Putin couldn't do any better in suppressing all facts and points of view contrary to the conventional line.  The fact that The Stranger only reveals the race or ethnicity of violent attackers when they are white or Asian and never when they are African-American was troubling in and of itself.  The pattern of concealment and intentional distortion (what they would disingenuously in all likelihood call "reframing the discussion") is as deep as it is broad.

As a member of a racial minority, and a lifelong liberal, I feel compelled to write the following review.  

Bigotry by any name is still bigotry, even and especially if by hip young people.

In the marketplace of ideas,  though The Stranger may appear to be free, the real price to readers is steep: bags and bags laden with unearned guilt.

In the review of the Anita Hill documentary, The Stranger writes that "the panel [hearing the testimony of Ms. Hill] was full of white men [who] didn't want to touch the issue of race with a 10-foot pole" (April 2-8, 2014).

The newspaper would never make a statement about "a bunch of black men" in the same kind of situation.

In the past year, similar statements about juries being all-white or other organizations being mostly white have been made in this newspaper.

However, it is important not to overlook the fact that it was a Congress of 96% white men who voted the Civil Rights Act of 1964 into law.  And it was white men who wrote the Declaration of Independence and the Constitution of this country.

If The Stranger is so concerned about white men dominating things (in a city 70% white), why doesn't it take the lead and fire its mostly white male staff and replace them with a bunch of black men and women.   And move to Judkins Park.

Or Philadelphia, D.C., Detroit, or Atlanta, where blacks are the majority and dominate, and, ergo, social justice reigns.

Heaven help us if the younger generation take such cheap semii- tabloid-quality sources such as The Stranger as its barometer of truth and gospel of freedom.

What we do know, in my opinion, is that the belief--I am referencing cognitive and social psychology here--is the belief that white people have dominated things in the United States==has led to disaffected, destructive behavior of more than one generation of young African-Americans.

(How could Euro-Americans--up to 90% of the total population at times in our history-- possibly not dominate American culture?

What would be possibly unfair is if there were a disproportionate number of white people holding positions in a certain field. 

 No one complains that African-Americans are disproportionately represented in pro sports or in pop music or in Hollywood films.  Or the blacks control local politics in Detroit, Philadelphia, D.C., Atlanta, New Orleans, etc. (where they constitute a demographic majority).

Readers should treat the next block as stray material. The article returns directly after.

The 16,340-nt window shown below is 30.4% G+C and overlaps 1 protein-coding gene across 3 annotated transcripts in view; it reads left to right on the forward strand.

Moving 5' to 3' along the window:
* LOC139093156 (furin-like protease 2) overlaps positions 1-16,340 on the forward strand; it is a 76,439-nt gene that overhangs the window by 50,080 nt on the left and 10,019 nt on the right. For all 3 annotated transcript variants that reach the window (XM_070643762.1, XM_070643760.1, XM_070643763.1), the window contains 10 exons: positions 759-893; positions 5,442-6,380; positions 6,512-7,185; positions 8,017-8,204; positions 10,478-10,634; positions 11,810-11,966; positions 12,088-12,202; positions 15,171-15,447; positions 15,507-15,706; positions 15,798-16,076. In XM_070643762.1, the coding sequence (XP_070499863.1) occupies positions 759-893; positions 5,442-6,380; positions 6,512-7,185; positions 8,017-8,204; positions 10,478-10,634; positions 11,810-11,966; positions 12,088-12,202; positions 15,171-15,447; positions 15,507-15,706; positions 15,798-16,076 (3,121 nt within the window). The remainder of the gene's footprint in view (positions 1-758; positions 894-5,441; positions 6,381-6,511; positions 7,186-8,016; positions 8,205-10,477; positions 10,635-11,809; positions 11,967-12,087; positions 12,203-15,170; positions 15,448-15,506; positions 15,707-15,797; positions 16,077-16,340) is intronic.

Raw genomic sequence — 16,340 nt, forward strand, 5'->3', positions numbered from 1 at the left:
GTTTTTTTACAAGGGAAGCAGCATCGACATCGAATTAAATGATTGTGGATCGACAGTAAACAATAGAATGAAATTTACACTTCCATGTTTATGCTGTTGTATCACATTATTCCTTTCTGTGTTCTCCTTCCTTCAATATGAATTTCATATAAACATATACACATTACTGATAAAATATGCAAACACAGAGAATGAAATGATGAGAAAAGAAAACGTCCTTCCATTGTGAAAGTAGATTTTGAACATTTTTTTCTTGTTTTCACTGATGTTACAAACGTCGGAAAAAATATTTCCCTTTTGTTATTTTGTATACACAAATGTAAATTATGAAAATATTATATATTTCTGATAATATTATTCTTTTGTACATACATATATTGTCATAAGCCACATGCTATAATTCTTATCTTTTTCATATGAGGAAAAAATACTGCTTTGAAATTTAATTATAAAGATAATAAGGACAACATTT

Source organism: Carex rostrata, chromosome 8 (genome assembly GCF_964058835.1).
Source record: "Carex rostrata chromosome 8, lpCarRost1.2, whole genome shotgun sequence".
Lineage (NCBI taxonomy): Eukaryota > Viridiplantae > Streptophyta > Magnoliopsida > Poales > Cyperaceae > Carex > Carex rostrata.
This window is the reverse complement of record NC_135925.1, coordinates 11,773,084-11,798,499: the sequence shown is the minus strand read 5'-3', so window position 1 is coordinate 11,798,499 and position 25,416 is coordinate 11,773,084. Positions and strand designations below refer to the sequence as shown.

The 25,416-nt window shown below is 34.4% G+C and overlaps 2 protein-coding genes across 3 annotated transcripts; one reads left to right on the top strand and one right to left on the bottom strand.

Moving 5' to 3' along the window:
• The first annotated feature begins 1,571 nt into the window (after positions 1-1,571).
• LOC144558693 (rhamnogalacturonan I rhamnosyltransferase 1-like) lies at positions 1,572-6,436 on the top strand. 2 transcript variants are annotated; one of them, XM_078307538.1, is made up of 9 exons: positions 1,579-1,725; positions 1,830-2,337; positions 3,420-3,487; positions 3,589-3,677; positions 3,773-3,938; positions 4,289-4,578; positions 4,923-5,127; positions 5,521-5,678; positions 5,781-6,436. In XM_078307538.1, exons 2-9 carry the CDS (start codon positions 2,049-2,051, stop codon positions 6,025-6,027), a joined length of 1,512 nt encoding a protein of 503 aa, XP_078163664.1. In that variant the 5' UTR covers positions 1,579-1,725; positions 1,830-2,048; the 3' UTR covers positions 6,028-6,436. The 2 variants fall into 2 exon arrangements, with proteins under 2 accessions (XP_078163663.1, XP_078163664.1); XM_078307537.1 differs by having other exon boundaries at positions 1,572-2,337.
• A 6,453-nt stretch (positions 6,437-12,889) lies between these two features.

Or would it be better than African-American men--6% of the population--dominate American culture, hold a majority in Congress?

* * * * *

The service The Stranger provides in reporting on local economic issues is invariably drowned out in the sea of expletives, puerile, grotesque humour, one-sided presentation of and careless disregard for facts, shallow moralizing, and, most of all, racial prejudice

Shock for the sake of shock...the cultural dumbing down despite the ersatz intellectualizing sandwiched inside...the shrill harshness of its attacks, the caricaturing  of others' positions...

In the sea of advertising (30+ pages of ads for pop music, restaurants, and sex at the back--I'm no prude, either), ubiquitous  potshots at the white race thrown in for good, hearty measure.

The adulation of African-Americans and all things African-American, the relegation of other minorities, especially Asian-Americans--the largest racial minority in Seattle--to an "afterthought" whole sole importance lies in their being people of color and in offering up some great spicy, cilantro-infused rice noodles and who don't seem to have viewpoints distinct from black people...the same could be said for Hispanics.

Bigotry by any other name is still bigotry.

Thursday, April 3, 2014

Both sides now

Got something to get off your chest?  Say it here.

There!   I've said it:

Being neither white nor black sometimes means that one gets it from both sides.

Whites that are prejudiced, and blacks that are prejudiced as well.

Often from blacks.

And sometimes from whites, who may be redirecting frustration towards a "safe" target (you, "your people").

I don't think this is true of the reverse, as blacks don't seem to have any problem directly blaming and expressing their resentment and anger at ("telling off") white people.

"Don't personalize it."

Try try as I might...

Who says? It works!

"Low self-esteem* never has prevented Asian-Americans from succeeding." 

Eric and Amy agree.

It works!

* the lowest among any racial/ethnic group in America according to statistics cited by Amy

Wednesday, April 2, 2014


Call someone a "chink," it's O.K.
Call me a "cracker" or "whitey," give me a "High 5."  
I mean, it's super-cool.

OS:   Only in Seattle

Charles Demuth, "I Saw the Figure 5 in Gold," 1928.